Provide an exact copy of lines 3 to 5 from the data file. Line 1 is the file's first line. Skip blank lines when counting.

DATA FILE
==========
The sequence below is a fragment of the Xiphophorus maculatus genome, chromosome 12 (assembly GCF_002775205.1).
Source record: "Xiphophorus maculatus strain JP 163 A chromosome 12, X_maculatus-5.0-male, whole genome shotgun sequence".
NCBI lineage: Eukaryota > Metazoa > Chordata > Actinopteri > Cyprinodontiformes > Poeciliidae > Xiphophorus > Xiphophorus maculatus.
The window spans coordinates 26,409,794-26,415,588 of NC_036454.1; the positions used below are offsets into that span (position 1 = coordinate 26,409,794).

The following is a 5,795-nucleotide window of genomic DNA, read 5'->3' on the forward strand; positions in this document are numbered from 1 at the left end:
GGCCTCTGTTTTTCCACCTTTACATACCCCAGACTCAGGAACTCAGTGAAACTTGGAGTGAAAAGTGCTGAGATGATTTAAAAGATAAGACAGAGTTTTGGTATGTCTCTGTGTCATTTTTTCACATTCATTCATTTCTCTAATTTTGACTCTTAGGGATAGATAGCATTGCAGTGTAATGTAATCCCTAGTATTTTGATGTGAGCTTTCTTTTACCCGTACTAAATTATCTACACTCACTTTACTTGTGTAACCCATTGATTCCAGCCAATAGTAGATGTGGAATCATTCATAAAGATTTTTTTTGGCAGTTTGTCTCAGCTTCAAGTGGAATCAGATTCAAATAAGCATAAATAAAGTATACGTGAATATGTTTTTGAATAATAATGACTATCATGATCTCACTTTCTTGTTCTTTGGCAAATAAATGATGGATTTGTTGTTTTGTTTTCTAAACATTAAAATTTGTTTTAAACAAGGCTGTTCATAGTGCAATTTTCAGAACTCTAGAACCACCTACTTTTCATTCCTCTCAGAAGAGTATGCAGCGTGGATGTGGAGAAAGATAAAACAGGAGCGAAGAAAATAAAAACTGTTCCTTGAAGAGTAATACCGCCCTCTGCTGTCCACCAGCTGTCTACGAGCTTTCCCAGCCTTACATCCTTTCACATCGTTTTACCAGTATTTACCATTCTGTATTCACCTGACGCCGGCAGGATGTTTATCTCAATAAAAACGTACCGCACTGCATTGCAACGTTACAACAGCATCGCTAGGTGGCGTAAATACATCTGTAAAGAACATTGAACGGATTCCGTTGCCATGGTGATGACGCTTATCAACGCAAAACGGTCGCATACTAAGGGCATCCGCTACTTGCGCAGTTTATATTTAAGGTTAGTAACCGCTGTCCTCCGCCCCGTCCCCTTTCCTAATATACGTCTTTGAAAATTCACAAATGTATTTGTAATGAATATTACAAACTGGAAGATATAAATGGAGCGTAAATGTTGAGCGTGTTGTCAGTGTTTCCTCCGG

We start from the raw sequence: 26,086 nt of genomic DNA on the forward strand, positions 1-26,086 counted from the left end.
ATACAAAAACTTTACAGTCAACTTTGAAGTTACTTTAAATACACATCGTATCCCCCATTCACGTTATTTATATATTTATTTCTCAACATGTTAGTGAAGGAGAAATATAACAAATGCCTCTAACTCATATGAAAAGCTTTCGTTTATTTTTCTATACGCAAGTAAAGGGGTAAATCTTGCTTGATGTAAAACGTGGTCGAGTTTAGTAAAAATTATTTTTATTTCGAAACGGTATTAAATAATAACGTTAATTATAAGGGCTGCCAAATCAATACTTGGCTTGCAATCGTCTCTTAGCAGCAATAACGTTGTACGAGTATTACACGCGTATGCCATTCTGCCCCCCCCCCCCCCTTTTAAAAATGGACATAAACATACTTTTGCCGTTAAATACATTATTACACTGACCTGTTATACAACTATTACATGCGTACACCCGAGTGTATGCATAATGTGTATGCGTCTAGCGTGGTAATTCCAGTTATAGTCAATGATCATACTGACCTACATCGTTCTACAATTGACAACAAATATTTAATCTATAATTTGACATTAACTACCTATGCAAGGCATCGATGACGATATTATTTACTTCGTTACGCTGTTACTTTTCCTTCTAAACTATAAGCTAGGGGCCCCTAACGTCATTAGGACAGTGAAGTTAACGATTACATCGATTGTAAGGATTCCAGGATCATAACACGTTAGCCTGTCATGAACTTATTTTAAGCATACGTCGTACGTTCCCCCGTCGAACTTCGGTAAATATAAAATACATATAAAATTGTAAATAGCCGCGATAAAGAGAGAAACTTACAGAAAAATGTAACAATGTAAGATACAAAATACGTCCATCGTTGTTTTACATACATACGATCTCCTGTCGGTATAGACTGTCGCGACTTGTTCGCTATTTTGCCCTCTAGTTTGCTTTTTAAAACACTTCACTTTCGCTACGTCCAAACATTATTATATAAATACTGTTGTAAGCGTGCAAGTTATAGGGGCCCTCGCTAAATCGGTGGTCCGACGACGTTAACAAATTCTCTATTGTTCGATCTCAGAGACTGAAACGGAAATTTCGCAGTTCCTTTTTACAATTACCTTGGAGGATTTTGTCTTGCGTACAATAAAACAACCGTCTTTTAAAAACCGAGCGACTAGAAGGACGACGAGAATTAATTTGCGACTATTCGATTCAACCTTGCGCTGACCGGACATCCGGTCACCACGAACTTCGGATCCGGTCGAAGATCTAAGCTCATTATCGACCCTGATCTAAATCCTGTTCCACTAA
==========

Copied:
NCBI lineage: Eukaryota > Metazoa > Chordata > Actinopteri > Cyprinodontiformes > Poeciliidae > Xiphophorus > Xiphophorus maculatus.
The window spans coordinates 26,409,794-26,415,588 of NC_036454.1; the positions used below are offsets into that span (position 1 = coordinate 26,409,794).

The following is a 5,795-nucleotide window of genomic DNA, read 5'->3' on the forward strand; positions in this document are numbered from 1 at the left end: